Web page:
In January of 2012, I was pleased to sign two local ordinances designed to limit the ability of the tobacco industry to harm Providence's young people. Together, these laws banned the sale of flavored tobacco products in the City of Providence, as well as sales involving the redemption of coupons and multi-pack discounts that are designed to circumvent state pricing restrictions.
Tobacco use poses a major public health threat for our young people. Nearly all tobacco use begins in childhood and adolescence -- in fact, according to a 2012 Surgeon General report, approximately 88 percent of regular smokers begin by age 18. Each day, over 3,800 people under 18 smoke their first cigarette. According to the Campaign for Tobacco Free Kids, an estimated 23,000 children currently under the age of 18 could die prematurely from a smoking-related illness.
In Providence, we're fighting back.
Fruit and candy flavored tobacco products appeal to young people who wrongly think that these products are less harmful than traditional cigarettes. The FDA banned most fruit and candy flavored cigarettes in September of 2009, and our ordinance closes the loophole that allows the tobacco industry to sell other fruit and candy flavored tobacco products, like cigars, chewing tobacco and other emerging tobacco-based products, here in the City of Providence.
Similarly, research has shown that the single most effective deterrent to smoking -- particularly for young people -- is the cost of a pack of cigarettes. According to the American Lung Association, a 10 percent increase in the price of cigarettes reduces youth consumption by approximately seven percent. But in Rhode Island and elsewhere, the tobacco industry circumvents state minimum price laws through creative "buy-two-get-one-free" gimmicks. Our ordinance closes this loophole too.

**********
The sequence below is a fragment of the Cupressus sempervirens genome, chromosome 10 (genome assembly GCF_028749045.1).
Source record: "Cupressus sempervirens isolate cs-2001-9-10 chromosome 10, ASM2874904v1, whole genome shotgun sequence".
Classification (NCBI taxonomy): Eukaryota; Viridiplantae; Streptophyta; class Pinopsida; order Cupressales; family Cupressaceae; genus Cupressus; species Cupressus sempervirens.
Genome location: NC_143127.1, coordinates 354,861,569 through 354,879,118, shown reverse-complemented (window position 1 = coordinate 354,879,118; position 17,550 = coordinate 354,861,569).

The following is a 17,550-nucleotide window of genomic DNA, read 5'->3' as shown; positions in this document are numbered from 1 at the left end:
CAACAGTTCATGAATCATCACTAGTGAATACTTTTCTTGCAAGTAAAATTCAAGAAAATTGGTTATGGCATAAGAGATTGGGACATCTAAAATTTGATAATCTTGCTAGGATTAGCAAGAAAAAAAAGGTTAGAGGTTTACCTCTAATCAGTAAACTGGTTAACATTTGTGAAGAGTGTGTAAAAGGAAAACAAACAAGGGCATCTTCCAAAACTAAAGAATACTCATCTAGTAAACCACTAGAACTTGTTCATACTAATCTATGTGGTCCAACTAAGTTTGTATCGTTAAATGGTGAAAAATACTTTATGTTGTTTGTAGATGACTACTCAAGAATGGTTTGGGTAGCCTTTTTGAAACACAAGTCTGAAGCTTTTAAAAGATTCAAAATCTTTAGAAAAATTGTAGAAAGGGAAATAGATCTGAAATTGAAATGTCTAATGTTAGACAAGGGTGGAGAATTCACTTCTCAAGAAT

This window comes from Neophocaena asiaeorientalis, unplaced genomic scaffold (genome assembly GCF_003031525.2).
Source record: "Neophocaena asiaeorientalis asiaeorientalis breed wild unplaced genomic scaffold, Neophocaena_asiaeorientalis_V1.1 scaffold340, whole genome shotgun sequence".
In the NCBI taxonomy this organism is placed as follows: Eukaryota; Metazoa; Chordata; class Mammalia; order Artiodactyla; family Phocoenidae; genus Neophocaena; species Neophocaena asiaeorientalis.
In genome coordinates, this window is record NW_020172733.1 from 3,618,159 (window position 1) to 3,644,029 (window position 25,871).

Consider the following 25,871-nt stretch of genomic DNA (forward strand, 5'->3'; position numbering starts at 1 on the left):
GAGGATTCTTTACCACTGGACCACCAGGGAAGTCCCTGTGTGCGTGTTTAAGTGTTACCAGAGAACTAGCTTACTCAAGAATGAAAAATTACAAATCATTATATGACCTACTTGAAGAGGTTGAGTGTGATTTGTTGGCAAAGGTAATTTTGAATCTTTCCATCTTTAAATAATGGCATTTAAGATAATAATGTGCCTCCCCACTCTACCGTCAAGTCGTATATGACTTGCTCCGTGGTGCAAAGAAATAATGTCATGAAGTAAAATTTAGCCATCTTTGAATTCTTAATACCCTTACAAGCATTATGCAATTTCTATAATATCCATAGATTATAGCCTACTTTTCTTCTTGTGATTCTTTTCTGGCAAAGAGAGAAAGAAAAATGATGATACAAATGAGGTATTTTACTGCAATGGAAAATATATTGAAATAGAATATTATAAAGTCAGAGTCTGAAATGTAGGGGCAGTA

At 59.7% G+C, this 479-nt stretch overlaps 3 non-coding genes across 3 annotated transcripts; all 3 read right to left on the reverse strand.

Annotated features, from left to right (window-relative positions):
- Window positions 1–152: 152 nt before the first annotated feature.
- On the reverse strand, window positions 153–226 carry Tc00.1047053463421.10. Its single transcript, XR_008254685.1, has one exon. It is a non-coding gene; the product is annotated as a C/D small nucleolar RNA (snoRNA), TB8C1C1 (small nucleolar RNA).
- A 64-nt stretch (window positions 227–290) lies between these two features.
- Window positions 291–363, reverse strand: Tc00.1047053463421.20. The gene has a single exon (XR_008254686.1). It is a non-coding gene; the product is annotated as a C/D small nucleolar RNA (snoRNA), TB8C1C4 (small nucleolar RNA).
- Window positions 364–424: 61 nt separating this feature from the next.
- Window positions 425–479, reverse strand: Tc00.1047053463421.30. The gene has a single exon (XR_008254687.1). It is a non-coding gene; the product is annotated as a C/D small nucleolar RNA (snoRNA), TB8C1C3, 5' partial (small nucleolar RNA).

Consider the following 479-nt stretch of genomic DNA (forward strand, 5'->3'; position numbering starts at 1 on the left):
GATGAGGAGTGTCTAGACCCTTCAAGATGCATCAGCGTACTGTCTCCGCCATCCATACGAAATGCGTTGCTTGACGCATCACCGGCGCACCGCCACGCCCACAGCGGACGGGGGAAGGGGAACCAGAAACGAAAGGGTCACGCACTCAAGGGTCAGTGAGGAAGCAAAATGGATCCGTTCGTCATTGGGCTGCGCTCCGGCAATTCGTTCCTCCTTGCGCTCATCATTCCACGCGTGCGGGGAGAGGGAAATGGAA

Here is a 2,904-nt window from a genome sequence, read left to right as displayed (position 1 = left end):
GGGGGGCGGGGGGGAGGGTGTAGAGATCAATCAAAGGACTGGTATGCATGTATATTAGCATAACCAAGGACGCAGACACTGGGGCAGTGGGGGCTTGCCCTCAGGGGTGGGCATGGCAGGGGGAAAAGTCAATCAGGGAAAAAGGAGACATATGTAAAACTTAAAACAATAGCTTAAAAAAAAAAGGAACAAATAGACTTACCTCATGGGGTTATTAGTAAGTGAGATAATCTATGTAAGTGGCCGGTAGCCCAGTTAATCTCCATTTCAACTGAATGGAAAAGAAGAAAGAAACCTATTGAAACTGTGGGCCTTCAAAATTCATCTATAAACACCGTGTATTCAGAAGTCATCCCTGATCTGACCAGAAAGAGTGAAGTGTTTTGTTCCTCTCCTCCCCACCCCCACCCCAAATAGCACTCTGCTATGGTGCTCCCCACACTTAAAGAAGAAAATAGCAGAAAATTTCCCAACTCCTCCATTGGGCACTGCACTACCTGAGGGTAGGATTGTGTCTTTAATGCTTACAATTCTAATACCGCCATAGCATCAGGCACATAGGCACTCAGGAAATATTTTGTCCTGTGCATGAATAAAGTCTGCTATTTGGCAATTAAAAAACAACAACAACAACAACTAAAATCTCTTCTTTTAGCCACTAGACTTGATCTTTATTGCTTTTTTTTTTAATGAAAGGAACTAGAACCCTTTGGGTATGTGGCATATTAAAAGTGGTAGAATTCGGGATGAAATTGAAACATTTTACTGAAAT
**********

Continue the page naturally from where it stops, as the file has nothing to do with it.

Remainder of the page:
Predictably, big tobacco has challenged us in court. In December of 2012, the U.S. District Court rejected the tobacco industry's arguments, siding with the city in our efforts to protect vulnerable, young people from the dangers of the tobacco industry. The tobacco industry has appealed this decision to the U.S. Court of Appeals for the First Circuit.
I encourage you to learn more about the harmful effects of smoking and what you can do to support our efforts by visiting here.
Smoking is the leading cause of preventable death in the United States. Policymakers have no excuse for not taking this issue on, and I'm proud that Providence is working with a wide variety of stakeholders -- our City Council, community groups, advocacy organizations and public health campaigns -- to stand up for our young people.